The Vikings need to quickly put together a game plan for the Washington Redskins (3-5), who they host on Thursday night.
I'd like to think that facing a team with a losing record might provide some hope for a victory, but that certainly hasn't been the case for Minnesota. The Vikings are 1-3 when facing teams with a record below .500, including blowout losses to the Panthers and Giants.
At least against the Cowboys, the Vikings were back in the mode of hanging on until the last minute of the game. In his press conference on Monday, head coach Leslie Frazier praised his team for not giving up and battling until the end.
Surprisingly in the loss, the Vikings' team stats actually improved in most categories. Yes, I am really digging deep to find anything with a positive spin.
By holding the Cowboys to only 36 rushing yards, the Vikings dropped their defensive average against the rush by almost 10 yards per game and improved their ranking form 21st to 12th in the NFL.
The only category they did not improve on defensively was in passing yards allowed. With Tony Romo throwing for 337 yards on Sunday, the Vikings' average in passing yards allowed increased by three yards per game.
Nothing can be taken for granted when the Green Bay Packers and the Chicago Bears play each other. In the longest-running rivalry in the NFL, this one looked like an easy win for the Packers, especially considering that they were facing the Bears without starting quarterback Jay Cutler.
It became the battle of backups, with Seneca Wallace facing off against Josh McCown.
Heading into Monday night's game it seemed liked the Packers were in a very good position to establish themselves as the best team in the division. After opening the season at 1-2, the Packers had won four straight. A win over the Bears would have had them sitting atop the division with wins over each of their NFC North rivals.
Instead, the Bears' 27-20 win over the Packers created a three-way tie with the Lions for the division lead, as all three teams own a 2-1 record within the NFC North. It also leaves a huge gap between the Vikings and the rest of the division and really accentuates how poorly the Vikings have played this season.
The Vikings lost more than the game against the Cowboys. They also lost their Pro Bowl tight end Kyle Rudolph for as long as four weeks with a broken foot. The injury occurred on his 31-yard touchdown catch, which was his third touchdown of the season to lead the Vikings.
|NFC North Division Standings|
|Team||Wins||Losses||Week 10 Opponent|
|Chicago Bears||5||3||vs. Detroit Lions|
|Detroit Lions||5||3||@ Chicago Bears|
|Green Bay Packers||5||3||vs. Philadelphia Eagles|
|Minnesota Vikings||1||7||vs. Washington Redskins|
|Pro Football Reference|
Meanwhile, right tackle Phil Loadholt suffered a concussion against Dallas, so it's unlikely that he will be cleared in time for Thursday's game against the Redskins.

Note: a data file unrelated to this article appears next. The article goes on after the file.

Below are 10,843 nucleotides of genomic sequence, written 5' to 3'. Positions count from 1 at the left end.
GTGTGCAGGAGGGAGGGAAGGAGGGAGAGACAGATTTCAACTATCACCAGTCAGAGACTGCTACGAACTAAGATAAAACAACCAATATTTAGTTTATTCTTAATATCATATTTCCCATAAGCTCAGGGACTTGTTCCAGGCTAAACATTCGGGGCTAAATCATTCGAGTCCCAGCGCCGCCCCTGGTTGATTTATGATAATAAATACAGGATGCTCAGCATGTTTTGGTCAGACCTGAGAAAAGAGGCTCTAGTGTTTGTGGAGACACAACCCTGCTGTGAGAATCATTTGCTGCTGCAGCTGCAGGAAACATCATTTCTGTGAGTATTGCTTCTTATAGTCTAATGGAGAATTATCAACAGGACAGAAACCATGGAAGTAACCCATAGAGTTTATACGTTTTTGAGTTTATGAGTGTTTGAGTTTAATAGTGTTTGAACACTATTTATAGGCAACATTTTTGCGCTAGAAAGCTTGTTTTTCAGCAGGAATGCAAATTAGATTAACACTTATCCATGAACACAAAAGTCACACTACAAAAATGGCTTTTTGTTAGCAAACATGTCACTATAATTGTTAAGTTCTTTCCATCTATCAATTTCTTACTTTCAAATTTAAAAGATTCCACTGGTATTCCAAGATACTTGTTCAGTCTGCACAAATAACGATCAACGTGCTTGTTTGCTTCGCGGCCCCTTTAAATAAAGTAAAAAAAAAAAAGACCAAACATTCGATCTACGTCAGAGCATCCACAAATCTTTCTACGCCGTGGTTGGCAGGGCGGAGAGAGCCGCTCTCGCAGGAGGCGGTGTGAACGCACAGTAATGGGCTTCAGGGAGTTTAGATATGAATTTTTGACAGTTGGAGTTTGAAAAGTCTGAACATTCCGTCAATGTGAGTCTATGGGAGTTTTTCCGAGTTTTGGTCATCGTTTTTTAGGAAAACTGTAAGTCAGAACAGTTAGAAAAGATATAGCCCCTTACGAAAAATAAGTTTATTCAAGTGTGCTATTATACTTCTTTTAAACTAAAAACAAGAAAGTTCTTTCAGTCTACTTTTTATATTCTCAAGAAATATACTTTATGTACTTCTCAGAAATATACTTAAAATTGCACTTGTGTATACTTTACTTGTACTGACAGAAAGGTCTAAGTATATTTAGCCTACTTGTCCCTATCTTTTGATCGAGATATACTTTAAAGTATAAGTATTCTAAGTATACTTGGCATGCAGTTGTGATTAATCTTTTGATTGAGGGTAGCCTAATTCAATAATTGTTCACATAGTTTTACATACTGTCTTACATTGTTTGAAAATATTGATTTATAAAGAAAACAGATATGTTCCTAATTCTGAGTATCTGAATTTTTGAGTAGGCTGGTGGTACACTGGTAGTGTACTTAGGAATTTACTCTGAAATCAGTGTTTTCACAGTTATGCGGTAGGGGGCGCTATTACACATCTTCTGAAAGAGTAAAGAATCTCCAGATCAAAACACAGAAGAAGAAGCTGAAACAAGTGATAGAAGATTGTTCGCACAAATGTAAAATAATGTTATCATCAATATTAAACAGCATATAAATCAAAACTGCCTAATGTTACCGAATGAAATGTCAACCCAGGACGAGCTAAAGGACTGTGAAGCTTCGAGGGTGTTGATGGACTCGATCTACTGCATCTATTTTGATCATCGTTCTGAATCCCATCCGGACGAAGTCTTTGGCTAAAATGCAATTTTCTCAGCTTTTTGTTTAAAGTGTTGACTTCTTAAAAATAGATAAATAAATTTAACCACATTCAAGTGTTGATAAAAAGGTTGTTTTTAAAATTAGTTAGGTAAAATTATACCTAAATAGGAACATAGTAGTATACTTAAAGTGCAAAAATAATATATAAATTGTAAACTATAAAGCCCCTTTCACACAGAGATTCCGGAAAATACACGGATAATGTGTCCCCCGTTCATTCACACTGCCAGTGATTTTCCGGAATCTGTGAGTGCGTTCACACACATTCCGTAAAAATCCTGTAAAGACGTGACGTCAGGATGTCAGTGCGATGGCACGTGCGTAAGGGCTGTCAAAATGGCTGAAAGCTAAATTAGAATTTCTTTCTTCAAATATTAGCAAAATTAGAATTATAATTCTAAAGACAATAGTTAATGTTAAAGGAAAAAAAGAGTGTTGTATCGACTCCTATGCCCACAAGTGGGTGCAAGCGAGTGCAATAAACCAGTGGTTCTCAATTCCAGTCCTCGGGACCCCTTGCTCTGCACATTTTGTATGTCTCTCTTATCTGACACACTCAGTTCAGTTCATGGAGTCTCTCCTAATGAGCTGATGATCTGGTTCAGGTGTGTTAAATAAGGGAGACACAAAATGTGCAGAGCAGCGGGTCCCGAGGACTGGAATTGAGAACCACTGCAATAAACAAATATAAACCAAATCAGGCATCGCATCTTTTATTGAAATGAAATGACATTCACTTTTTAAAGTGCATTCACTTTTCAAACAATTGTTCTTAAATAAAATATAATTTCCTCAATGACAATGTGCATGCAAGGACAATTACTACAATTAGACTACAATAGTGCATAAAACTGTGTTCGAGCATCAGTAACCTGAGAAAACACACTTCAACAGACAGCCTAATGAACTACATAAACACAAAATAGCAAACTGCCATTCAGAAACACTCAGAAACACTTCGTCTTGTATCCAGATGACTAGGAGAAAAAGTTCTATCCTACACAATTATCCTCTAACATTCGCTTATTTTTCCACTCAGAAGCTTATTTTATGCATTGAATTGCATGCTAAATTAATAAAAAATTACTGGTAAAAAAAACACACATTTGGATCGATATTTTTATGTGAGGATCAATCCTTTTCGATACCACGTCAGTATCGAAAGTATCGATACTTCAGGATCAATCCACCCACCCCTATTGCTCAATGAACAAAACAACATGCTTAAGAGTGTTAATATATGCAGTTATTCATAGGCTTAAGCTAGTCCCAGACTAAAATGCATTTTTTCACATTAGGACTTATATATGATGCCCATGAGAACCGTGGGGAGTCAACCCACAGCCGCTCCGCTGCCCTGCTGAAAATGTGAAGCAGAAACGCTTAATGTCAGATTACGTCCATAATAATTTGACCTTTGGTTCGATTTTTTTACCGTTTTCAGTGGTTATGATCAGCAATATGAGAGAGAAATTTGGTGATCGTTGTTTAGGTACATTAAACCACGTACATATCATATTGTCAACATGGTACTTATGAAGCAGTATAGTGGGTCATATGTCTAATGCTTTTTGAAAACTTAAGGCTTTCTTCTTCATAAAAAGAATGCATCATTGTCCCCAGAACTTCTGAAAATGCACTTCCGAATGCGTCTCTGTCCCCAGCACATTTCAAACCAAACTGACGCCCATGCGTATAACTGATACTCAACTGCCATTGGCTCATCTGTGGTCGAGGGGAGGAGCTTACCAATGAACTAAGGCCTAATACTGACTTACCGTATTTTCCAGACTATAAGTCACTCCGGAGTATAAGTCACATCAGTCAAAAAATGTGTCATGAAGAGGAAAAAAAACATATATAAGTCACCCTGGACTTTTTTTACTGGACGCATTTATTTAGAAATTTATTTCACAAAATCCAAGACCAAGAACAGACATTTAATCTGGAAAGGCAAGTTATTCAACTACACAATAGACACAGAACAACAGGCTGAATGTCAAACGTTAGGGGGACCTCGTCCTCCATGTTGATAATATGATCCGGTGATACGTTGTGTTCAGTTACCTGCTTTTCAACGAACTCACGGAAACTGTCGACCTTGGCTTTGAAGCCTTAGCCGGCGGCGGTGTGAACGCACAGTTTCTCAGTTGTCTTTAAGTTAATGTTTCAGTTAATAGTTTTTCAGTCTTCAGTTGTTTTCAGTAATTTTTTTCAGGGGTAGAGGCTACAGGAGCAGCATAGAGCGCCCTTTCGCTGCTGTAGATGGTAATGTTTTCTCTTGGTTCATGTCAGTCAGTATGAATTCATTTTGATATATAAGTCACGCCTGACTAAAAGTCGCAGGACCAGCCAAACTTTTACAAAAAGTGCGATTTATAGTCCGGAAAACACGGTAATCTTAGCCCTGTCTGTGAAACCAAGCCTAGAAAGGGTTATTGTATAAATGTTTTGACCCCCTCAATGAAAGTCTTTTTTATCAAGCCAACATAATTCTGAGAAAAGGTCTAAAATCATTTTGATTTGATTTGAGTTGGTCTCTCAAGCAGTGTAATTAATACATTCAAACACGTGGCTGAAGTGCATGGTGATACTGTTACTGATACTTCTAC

Last week, the Vikings were without three-fourths of their starting defensive backfield. After losing Harrison Smith earlier this season, the defense was without safety Jamarca Sanford and cornerback Chris Cook.
|Minnesota Vikings: Week 10 Injury Report|
|Kyle Rudolph||TE||foot||Out for Thursday|
|Pro Football Reference|
The backups filled in admirably, giving up the game-winning touchdown in the final minute—the same manner in which Cook did against the Bears in Week 2 and Smith did against the Browns in Week 3.
What Needs to Improve
The Vikings played much better on Sunday than they had previously against the Packers, especially on third down where the Cowboys converted only 5-of-14 third downs.
Unfortunately, on the Cowboys' final drive, they never even had to convert a third down, marching 90 yards on nine plays in 2:09 and facing only four second downs.
With three losses coming in the final minute of their games, the Minnesota defense needs to find a way to come up with a big play when it needs it the most.
Against Pittsburgh in Week 4, the Steelers were on the Vikings' 6-yard line with 0:19 left, It took a sack, a Ben Roethlisberger fumble and a fumble recovery to secure the only win of the season for Minnesota.
With its defensive backfield depleted, the rest of Minnesota's defense needs to step up and help pick up some of the slack. Linebacker Chad Greenway, defensive end Kevin Williams and defensive end Jared Allen need to improve their play.
Sure, Allen is leading the team with 4.5 sacks, but on a pace for only nine this season. That would be the fewest number of sacks that Allen has had in a season since 2006—his third year in the league with the Chiefs.
Greenway has been the Vikings' leading tackler in each of the last five seasons, averaging 132 tackles. While he's on pace for another 100-plus tackles this season, he needs to come up with some impact plays that swing the momentum to the Vikings.
There's no chance that Minnesota's defensive backfield is going to suddenly play any better, so the rest of the Vikings defense needs to pick up its game.